For Alain Badiou, the contemporary French philosopher to whom I referred earlier, art is one of the four modes of commitment to that conjunction of being and event that he calls the 'the event of truth'. Events of truth take place in four general fields of truth, or domains of subjectivation (which in turn operate as the four generic 'conditions' of philosophy itself): art, love, science and politics; creation, passion, invention and revolution. There are artistic, amorous, scientific and political truths. It takes courage and what he calls sustained fidelity to the event to be a scientist, a revolutionary, a lover and an artist.
To want to be an artist is a calling rather than a career. The same applies no doubt to the revolutionary, the lover and the scientist, none enter these domains to advance a career: they are callings. But what exactly is a 'calling'? Badiou, would I think call it a fortuitous confrontation between 'being and event'- the title of his magnum opus: L'être et l'événment (1988). It is the confrontation with the fortuitous experiential event of art itself which calls forth the artist, just as it is the fortuitous experiential political event that calls forth the revolutionary, the fortuitous event of love that engages the devotion of the lover, and the experimental event that calls forth the scientist: the apple falling from the tree for Newton, the bacillus floating through the window for Fleming. Art engenders creation; passion love; revolution politics; experimentation science. These four: creation, passion, invention and revolution; art, love, science and politics, are, of course not unrelated. The creation of a successful art work, such as Another Misspent Portrait of Etienne de Silhouette demands in its making a certain operational functionality akin to that of science; passionate devotion akin to that of love; as well as a degree of political potentiality to transform the world.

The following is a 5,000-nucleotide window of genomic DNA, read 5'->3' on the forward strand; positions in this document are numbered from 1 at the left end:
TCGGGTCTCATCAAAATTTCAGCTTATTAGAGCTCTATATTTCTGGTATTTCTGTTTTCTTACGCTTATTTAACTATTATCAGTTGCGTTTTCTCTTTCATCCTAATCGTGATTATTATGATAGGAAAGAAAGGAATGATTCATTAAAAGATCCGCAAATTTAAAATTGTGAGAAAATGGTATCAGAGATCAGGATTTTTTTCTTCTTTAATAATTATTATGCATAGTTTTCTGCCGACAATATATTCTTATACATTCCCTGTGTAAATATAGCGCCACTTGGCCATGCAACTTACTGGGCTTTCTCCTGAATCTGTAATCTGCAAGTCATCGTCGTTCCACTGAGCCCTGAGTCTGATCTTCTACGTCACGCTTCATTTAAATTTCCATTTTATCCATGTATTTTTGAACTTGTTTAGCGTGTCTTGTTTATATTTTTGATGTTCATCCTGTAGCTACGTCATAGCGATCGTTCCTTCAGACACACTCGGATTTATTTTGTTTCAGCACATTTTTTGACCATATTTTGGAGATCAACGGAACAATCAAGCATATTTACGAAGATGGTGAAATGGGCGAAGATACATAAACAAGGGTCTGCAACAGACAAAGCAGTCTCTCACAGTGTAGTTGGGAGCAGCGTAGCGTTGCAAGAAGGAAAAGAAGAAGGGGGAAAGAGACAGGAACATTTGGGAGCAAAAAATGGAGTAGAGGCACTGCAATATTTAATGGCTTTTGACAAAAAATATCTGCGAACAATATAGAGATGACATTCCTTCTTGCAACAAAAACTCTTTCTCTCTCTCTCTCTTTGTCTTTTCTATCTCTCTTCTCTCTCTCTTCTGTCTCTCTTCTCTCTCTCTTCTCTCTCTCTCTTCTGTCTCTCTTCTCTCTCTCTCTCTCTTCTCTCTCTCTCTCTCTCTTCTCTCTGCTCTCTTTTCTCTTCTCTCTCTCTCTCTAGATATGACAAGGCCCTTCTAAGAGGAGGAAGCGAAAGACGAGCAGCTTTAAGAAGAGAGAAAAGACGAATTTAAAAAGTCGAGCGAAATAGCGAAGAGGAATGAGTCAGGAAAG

Of the art historical resonances in relation to this work, Ross Moore in his off-site talk in Australia drew attention to the works relation to Rauchenberg's famous 1953 erasure project the Erased De Kooning Drawing. Rauschenberg was part of that nexus of artists in the ambit of John Cage who equally famously asserted the musical value of silence. Magazine culture is a part of the visual noise that pervades global advertising. Christian's project assumes the value of the visual silence that underlies visual culture and joins the company of twentieth century artists like Kasimir Malevich, Agnes Martin, Robert Ryman and other 'minimalists' who assert the value of the surrounding silence that enfolds all aural and visual culture.